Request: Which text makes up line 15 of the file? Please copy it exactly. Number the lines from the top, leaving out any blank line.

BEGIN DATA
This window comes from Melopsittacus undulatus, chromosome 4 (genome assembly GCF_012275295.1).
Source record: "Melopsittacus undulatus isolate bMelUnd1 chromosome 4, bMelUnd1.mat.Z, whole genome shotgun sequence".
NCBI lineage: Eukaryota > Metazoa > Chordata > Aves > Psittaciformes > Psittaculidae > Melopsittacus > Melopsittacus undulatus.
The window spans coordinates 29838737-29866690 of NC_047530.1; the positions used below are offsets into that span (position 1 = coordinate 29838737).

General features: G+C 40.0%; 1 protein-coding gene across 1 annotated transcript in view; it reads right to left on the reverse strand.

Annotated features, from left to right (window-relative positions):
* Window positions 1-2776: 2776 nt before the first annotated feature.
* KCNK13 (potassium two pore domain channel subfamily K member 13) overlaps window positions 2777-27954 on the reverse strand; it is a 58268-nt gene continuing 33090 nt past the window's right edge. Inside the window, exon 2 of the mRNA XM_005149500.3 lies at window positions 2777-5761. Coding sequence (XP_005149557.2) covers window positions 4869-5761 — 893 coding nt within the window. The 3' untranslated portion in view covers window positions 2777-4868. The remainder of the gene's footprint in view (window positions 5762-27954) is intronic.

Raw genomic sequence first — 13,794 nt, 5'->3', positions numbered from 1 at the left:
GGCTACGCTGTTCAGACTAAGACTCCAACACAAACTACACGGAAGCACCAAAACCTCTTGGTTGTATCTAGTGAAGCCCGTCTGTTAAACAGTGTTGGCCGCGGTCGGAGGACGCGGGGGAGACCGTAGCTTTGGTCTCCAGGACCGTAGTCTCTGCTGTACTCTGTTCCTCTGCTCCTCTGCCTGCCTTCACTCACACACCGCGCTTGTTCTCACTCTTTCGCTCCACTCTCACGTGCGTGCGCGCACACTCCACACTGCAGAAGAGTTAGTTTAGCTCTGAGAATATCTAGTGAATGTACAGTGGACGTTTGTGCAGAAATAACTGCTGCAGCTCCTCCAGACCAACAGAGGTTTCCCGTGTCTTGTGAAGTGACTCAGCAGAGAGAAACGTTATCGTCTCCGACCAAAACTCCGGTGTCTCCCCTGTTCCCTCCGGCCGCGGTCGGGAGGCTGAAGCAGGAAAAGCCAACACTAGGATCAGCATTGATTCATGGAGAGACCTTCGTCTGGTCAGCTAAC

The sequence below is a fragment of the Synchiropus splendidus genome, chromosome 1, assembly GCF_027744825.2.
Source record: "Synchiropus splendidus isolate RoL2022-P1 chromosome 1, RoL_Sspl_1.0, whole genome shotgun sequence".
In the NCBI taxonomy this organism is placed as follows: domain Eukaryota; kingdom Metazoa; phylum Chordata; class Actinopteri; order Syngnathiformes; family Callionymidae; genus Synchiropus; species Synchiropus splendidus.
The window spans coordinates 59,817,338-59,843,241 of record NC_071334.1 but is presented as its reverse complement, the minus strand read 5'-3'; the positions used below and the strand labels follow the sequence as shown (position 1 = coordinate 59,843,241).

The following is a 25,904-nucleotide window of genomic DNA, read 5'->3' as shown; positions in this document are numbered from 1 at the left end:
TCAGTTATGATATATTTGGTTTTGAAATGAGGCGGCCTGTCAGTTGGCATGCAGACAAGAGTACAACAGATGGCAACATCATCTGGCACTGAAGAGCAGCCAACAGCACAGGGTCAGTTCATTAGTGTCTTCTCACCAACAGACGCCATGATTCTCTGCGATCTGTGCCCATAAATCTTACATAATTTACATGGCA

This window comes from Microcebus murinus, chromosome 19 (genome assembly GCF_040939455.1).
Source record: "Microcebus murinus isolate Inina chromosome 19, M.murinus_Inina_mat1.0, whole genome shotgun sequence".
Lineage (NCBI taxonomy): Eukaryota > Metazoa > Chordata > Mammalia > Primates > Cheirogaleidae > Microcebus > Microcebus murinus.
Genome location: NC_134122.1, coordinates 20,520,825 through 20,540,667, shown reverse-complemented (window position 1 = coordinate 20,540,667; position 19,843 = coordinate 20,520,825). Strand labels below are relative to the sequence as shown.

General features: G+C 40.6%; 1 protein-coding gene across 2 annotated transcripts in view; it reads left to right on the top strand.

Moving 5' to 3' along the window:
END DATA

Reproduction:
The following is a 25,904-nucleotide window of genomic DNA, read 5'->3' as shown; positions in this document are numbered from 1 at the left end: